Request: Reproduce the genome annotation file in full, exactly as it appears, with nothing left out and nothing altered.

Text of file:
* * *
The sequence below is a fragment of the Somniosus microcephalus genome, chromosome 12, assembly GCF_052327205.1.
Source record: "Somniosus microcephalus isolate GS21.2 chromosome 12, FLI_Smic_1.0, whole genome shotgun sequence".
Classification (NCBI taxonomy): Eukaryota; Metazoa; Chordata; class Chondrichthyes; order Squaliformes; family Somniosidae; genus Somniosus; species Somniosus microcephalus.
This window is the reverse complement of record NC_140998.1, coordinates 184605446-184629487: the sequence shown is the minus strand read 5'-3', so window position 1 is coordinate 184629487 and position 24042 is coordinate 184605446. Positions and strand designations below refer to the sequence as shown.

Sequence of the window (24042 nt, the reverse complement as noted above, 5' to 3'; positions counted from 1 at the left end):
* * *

The sequence below is a fragment of the Somniosus microcephalus genome, chromosome 12, assembly GCF_052327205.1.
Source record: "Somniosus microcephalus isolate GS21.2 chromosome 12, FLI_Smic_1.0, whole genome shotgun sequence".
Classification (NCBI taxonomy): Eukaryota; Metazoa; Chordata; class Chondrichthyes; order Squaliformes; family Somniosidae; genus Somniosus; species Somniosus microcephalus.
This window is the reverse complement of record NC_140998.1, coordinates 184605446-184629487: the sequence shown is the minus strand read 5'-3', so window position 1 is coordinate 184629487 and position 24042 is coordinate 184605446. Positions and strand designations below refer to the sequence as shown.

Sequence of the window (24042 nt, the reverse complement as noted above, 5' to 3'; positions counted from 1 at the left end):